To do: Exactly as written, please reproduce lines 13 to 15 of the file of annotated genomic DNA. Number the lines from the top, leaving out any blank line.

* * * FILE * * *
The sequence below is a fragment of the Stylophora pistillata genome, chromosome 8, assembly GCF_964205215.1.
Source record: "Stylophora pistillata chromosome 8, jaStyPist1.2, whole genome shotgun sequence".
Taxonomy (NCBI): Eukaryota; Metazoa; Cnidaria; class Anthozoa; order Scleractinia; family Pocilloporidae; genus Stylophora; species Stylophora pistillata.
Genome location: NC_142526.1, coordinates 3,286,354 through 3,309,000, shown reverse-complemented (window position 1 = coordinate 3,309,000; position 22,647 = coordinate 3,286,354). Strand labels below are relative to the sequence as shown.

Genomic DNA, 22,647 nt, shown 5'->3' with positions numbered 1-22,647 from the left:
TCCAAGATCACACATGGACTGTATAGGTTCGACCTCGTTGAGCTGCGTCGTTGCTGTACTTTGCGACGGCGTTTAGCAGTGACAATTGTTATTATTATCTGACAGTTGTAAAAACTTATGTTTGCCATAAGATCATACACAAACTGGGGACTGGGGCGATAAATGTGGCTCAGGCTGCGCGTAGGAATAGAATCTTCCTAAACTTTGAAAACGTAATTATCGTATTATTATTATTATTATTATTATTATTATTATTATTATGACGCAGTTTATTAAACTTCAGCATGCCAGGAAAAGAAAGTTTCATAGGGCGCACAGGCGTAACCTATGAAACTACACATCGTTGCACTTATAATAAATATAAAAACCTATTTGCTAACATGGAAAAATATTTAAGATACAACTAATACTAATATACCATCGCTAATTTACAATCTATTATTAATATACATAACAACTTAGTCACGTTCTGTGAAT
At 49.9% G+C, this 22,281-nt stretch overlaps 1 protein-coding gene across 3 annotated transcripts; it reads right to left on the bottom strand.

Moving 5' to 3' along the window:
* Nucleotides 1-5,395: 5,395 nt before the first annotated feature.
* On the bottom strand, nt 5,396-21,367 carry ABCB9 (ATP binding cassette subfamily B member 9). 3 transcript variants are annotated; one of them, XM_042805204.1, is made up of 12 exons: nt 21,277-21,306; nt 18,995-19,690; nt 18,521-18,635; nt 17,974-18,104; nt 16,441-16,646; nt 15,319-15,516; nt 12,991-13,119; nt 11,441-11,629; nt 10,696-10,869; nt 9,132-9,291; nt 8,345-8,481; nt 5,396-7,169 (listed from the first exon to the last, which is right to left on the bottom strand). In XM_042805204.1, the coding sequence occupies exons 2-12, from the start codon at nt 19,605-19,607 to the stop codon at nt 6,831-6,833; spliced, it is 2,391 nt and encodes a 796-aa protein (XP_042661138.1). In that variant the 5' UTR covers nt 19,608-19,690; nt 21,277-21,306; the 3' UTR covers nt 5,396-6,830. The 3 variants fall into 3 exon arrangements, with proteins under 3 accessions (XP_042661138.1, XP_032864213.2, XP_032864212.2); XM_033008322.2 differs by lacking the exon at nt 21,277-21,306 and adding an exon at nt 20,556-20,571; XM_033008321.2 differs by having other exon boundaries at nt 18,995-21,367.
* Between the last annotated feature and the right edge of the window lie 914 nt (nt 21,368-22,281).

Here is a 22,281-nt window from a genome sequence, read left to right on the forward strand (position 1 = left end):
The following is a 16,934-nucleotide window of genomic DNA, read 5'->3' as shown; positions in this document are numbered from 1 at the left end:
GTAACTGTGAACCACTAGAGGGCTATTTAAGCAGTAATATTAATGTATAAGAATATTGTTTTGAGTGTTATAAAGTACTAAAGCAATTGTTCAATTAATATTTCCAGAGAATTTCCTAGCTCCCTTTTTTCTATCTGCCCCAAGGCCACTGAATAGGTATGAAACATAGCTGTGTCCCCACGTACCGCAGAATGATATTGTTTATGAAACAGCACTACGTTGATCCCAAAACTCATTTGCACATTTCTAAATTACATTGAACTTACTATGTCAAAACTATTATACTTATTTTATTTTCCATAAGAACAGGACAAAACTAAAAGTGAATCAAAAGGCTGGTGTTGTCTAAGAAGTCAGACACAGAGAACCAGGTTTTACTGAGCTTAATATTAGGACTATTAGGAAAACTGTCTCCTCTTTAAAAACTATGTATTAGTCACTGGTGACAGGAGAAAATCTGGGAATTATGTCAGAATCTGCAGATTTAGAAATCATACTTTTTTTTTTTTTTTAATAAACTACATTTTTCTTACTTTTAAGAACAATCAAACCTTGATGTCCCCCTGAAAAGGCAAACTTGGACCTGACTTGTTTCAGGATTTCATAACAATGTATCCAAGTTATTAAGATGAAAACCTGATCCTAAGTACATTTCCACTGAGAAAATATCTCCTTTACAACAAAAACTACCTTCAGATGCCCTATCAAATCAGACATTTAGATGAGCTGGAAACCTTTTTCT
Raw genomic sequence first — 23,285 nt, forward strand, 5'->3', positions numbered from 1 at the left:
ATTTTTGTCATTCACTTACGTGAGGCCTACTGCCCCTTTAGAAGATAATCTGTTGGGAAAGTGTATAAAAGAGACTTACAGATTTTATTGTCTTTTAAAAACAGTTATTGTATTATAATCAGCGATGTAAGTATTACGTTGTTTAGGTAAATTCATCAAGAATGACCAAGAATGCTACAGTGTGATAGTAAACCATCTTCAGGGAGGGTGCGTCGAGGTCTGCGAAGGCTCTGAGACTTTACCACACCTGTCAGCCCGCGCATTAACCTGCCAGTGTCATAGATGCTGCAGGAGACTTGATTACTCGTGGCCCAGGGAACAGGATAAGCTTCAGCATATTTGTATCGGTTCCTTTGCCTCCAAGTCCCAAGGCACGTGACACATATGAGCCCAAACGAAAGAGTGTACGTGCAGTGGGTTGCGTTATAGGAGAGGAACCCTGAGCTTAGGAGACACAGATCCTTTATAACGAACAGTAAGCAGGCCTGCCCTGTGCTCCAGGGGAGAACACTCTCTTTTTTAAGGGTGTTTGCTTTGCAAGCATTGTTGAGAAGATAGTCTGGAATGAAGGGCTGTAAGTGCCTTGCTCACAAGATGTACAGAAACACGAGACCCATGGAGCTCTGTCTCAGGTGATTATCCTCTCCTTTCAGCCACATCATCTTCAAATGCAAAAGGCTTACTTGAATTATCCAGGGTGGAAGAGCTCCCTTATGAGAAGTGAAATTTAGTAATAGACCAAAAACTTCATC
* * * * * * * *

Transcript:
The following is a 16,934-nucleotide window of genomic DNA, read 5'->3' as shown; positions in this document are numbered from 1 at the left end:
GTAACTGTGAACCACTAGAGGGCTATTTAAGCAGTAATATTAATGTATAAGAATATTGTTTTGAGTGTTATAAAGTACTAAAGCAATTGTTCAATTAATATTTCCAGAGAATTTCCTAGCTCCCTTTTTTCTATCTGCCCCAAGGCCACTGAATAGGTATGAAACATAGCTGTGTCCCCACGTACCGCAGAATGATATTGTTTATGAAACAGCACTACGTTGATCCCAAAACTCATTTGCACATTTCTAAATTACATTGAACTTACTATGTCAAAACTATTATACTTATTTTATTTTCCATAAGAACAGGACAAAACTAAAAGTGAATCAAAAGGCTGGTGTTGTCTAAGAAGTCAGACACAGAGAACCAGGTTTTACTGAGCTTAATATTAGGACTATTAGGAAAACTGTCTCCTCTTTAAAAACTATGTATTAGTCACTGGTGACAGGAGAAAATCTGGGAATTATGTCAGAATCTGCAGATTTAGAAATCATACTTTTTTTTTTTTTTTAATAAACTACATTTTTCTTACTTTTAAGAACAATCAAACCTTGATGTCCCCCTGAAAAGGCAAACTTGGACCTGACTTGTTTCAGGATTTCATAACAATGTATCCAAGTTATTAAGATGAAAACCTGATCCTAAGTACATTTCCACTGAGAAAATATCTCCTTTACAACAAAAACTACCTTCAGATGCCCTATCAAATCAGACATTTAGATGAGCTGGAAACCTTTTTCT
Raw genomic sequence first — 23,285 nt, forward strand, 5'->3', positions numbered from 1 at the left: